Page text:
U.S., British military police celebrate Bond of Friendship Print E-mail
Thursday, 15 June 2017
By Stephen Standifird
Managing editor
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Leaders from the U.S. Army Military Police Corps Regiment and the British Army’s Royal Military Police toasted to friendship and renewed their partnership during the Bond of Friendship ceremony Tuesday at Thurman Hall.

Brig. Gen. Kevin Vereen, U.S. Army Military Police School commandant, and Brigadier David Neal, provost marshal of the British Army’s Royal Military Police, signed the Bond of Friendship declaration and performed a ceremonial toast reaffirming their commitment to their patnership.

Vereen opened the ceremony by highlighting the bonds of friendship that have grown over the years between the allies.

“For the last 15 or so years, we have been heavily involved in operations abroad,” Vereen said. “I will tell you, the United Kingdom has done just a tremendous job in support of that mission. We are truly indebted to your nation.”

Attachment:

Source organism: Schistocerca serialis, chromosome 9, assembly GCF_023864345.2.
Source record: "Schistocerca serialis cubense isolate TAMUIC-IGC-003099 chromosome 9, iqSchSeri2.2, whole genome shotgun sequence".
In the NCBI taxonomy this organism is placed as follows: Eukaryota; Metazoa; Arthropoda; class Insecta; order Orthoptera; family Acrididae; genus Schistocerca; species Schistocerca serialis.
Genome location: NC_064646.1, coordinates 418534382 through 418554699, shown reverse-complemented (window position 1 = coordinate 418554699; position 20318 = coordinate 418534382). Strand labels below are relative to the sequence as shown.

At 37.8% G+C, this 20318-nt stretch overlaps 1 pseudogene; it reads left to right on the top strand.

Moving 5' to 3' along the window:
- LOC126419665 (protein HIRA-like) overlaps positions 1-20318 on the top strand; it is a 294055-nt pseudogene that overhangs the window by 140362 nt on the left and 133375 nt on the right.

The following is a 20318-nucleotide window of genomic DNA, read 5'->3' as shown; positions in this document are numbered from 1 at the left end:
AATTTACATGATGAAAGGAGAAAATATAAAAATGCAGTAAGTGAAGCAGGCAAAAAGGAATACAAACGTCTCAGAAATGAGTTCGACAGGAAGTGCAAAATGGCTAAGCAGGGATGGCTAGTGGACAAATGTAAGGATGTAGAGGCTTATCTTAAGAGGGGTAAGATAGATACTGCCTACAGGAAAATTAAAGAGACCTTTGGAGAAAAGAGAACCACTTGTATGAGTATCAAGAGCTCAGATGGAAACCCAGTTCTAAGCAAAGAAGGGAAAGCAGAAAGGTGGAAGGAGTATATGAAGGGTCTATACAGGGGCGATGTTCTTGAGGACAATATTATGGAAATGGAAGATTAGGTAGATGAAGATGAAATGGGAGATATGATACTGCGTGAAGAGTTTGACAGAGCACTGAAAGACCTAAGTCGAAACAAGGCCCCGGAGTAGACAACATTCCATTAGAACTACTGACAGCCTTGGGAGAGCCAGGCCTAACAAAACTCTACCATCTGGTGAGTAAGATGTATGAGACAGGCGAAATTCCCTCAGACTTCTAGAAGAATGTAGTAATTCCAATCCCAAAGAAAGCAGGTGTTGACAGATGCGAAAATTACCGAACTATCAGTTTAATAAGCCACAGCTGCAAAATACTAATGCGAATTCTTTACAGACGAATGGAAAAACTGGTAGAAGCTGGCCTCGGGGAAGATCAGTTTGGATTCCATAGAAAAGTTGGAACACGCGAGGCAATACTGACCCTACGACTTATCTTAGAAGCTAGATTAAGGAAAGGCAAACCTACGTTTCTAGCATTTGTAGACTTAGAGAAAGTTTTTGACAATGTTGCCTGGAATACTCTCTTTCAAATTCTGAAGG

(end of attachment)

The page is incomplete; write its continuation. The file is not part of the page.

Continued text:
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Brig. Gen. Kevin Vereen, U.S. Army Military Police School commandant, and Brigadier David Neal, provost marshal of the British Army’s Royal Military Police, sign the Bond of Friendship declaration Tuesday. Photo by Mike Curtis, Visual Information Center

The ceremony, Vereen said, is a way for the two armies to reaffirm their partnerships.

When introducing Neal, Vereen said he is a soldier who exemplifies all the traits you would want in a leader.

“I am absolutely honored to be here alongside the U.K.’s principal ally and, it would be fair to say, principal friend,” Neal said. “It’s an important relationship because when we are arriving in new theaters of operation, we are always looking for elements and foundations to draw on.”

Neal added the bonds of friendship matter, “if the U.K. and the U.S. are going to be able to hold the line with our NATO partners.”

The next time the Bond of Friendship will be renewed is in two years at the Southwick House in Hampshire, England. The house holds significance as it is the location Gen. Dwight Eisenhower “launched perhaps the best example of international cooperation and friendship” during World War II, Neal said.

“There can be no better symbol of friendship and no better symbol of cooperation than being in front of the D-Day planning map when we renew in two years’ time,” Neal added.

Neal also participated in the Army birthday run during his visit.